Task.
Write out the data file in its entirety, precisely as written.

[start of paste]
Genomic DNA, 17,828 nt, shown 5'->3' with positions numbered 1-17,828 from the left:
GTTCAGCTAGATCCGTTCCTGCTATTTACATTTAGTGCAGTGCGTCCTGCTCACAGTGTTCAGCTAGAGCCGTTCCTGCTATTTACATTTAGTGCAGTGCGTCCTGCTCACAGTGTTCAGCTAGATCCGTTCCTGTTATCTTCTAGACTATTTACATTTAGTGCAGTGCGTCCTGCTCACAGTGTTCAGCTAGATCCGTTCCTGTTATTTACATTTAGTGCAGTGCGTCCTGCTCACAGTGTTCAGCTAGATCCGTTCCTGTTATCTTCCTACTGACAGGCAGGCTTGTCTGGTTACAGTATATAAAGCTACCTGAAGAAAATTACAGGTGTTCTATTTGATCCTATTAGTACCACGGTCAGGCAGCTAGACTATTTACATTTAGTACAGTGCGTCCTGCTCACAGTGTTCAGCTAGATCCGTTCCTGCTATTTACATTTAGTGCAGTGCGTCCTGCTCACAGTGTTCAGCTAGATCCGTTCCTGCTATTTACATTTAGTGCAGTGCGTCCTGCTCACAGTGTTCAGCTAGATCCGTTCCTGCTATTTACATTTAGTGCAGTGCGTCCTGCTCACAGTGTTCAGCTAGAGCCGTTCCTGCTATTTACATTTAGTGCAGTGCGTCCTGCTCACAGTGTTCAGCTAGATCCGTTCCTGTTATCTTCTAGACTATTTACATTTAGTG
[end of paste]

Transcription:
Genomic DNA, 17,828 nt, shown 5'->3' with positions numbered 1-17,828 from the left:
GTTCAGCTAGATCCGTTCCTGCTATTTACATTTAGTGCAGTGCGTCCTGCTCACAGTGTTCAGCTAGAGCCGTTCCTGCTATTTACATTTAGTGCAGTGCGTCCTGCTCACAGTGTTCAGCTAGATCCGTTCCTGTTATCTTCTAGACTATTTACATTTAGTGCAGTGCGTCCTGCTCACAGTGTTCAGCTAGATCCGTTCCTGTTATTTACATTTAGTGCAGTGCGTCCTGCTCACAGTGTTCAGCTAGATCCGTTCCTGTTATCTTCCTACTGACAGGCAGGCTTGTCTGGTTACAGTATATAAAGCTACCTGAAGAAAATTACAGGTGTTCTATTTGATCCTATTAGTACCACGGTCAGGCAGCTAGACTATTTACATTTAGTACAGTGCGTCCTGCTCACAGTGTTCAGCTAGATCCGTTCCTGCTATTTACATTTAGTGCAGTGCGTCCTGCTCACAGTGTTCAGCTAGATCCGTTCCTGCTATTTACATTTAGTGCAGTGCGTCCTGCTCACAGTGTTCAGCTAGATCCGTTCCTGCTATTTACATTTAGTGCAGTGCGTCCTGCTCACAGTGTTCAGCTAGAGCCGTTCCTGCTATTTACATTTAGTGCAGTGCGTCCTGCTCACAGTGTTCAGCTAGATCCGTTCCTGTTATCTTCTAGACTATTTACATTTAGTG